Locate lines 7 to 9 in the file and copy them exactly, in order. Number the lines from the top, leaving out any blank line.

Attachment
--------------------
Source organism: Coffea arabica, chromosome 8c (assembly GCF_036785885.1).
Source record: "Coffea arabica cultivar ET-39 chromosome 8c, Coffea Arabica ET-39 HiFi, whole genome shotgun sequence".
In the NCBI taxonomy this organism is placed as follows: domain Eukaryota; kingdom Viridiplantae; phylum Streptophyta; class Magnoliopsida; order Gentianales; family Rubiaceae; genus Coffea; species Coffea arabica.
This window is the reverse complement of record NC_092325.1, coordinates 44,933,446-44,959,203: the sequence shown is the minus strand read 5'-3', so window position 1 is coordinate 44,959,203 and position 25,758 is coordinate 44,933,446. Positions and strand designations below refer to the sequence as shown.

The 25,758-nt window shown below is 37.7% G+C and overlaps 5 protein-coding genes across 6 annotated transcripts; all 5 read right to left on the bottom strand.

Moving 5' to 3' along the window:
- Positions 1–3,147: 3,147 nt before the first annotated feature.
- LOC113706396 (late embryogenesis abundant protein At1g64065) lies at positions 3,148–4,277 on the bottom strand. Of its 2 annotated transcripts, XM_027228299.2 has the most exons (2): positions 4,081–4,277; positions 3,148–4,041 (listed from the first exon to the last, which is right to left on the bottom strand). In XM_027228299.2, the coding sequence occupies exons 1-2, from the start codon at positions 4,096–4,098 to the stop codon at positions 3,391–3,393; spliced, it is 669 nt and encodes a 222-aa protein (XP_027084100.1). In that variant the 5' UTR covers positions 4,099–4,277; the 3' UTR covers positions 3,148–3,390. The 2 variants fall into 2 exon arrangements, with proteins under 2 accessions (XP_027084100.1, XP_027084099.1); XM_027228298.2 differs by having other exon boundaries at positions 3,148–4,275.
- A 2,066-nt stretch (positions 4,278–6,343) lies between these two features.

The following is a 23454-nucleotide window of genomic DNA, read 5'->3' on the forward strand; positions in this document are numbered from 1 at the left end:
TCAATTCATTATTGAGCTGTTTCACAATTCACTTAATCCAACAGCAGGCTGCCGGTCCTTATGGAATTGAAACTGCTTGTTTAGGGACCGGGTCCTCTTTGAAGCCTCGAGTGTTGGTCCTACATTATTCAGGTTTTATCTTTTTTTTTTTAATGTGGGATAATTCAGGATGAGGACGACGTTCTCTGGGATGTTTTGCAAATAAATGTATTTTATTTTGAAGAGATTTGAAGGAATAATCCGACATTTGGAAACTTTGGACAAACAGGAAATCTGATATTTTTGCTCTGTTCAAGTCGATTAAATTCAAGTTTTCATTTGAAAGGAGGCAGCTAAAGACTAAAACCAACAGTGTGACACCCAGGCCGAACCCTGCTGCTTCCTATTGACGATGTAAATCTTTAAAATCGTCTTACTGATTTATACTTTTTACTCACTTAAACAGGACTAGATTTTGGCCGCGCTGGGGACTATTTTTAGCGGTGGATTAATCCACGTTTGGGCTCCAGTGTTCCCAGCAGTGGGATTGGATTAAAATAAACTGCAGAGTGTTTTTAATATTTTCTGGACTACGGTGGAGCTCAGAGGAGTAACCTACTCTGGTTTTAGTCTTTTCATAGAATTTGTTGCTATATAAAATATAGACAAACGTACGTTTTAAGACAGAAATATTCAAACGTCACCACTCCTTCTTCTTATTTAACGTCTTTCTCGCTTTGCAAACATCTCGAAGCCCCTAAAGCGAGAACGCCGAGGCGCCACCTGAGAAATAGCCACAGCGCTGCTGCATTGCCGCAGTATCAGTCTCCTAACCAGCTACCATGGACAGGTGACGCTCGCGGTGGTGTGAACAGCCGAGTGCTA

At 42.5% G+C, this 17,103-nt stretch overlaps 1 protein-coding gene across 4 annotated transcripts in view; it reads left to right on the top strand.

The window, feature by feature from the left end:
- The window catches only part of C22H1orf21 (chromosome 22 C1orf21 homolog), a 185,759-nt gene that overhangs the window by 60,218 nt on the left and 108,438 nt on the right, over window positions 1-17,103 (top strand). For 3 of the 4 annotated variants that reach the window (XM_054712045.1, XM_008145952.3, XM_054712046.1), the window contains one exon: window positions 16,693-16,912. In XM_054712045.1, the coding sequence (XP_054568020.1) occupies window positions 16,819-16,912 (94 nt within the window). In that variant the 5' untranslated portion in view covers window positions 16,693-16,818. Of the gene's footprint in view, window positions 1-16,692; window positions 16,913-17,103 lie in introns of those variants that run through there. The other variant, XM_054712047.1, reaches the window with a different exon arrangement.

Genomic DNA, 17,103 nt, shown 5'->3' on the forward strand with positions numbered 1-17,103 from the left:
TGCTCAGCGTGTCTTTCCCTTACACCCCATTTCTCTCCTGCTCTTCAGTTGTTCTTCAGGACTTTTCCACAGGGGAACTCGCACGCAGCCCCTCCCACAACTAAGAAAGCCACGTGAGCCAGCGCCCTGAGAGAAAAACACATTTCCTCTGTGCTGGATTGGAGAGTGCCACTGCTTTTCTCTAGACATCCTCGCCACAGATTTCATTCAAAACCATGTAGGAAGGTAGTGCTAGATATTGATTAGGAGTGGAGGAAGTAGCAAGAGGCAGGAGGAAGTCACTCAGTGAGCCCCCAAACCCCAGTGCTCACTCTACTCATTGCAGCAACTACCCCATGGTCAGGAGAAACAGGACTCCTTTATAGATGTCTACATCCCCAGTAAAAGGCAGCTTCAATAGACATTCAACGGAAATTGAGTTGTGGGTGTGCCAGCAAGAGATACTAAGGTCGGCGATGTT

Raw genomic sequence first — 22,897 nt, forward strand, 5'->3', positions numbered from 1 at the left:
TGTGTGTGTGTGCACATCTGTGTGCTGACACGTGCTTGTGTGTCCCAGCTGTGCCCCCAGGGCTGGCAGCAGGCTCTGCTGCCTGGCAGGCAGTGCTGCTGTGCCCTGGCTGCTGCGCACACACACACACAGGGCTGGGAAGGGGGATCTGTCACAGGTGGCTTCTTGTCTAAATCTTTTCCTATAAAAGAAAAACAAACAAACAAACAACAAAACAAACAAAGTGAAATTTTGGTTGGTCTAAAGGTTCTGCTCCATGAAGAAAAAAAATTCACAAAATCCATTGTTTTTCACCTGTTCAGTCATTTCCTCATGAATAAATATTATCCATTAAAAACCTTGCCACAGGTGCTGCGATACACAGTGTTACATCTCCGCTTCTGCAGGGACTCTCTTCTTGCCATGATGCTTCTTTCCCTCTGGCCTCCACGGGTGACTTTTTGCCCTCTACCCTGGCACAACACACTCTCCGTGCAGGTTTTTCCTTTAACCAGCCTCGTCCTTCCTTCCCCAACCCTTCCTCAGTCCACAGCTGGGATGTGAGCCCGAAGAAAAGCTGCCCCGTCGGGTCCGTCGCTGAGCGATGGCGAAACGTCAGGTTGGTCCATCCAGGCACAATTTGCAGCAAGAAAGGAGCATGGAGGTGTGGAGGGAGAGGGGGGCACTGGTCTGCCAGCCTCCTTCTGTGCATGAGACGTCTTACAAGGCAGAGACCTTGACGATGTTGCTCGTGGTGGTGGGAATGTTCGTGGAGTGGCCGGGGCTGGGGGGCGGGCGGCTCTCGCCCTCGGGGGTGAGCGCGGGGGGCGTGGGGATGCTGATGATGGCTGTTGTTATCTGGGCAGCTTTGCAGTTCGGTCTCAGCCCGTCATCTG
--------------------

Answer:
- Positions 1–3,147: 3,147 nt before the first annotated feature.
- LOC113706396 (late embryogenesis abundant protein At1g64065) lies at positions 3,148–4,277 on the bottom strand. Of its 2 annotated transcripts, XM_027228299.2 has the most exons (2): positions 4,081–4,277; positions 3,148–4,041 (listed from the first exon to the last, which is right to left on the bottom strand). In XM_027228299.2, the coding sequence occupies exons 1-2, from the start codon at positions 4,096–4,098 to the stop codon at positions 3,391–3,393; spliced, it is 669 nt and encodes a 222-aa protein (XP_027084100.1). In that variant the 5' UTR covers positions 4,099–4,277; the 3' UTR covers positions 3,148–3,390. The 2 variants fall into 2 exon arrangements, with proteins under 2 accessions (XP_027084100.1, XP_027084099.1); XM_027228298.2 differs by having other exon boundaries at positions 3,148–4,275.
- A 2,066-nt stretch (positions 4,278–6,343) lies between these two features.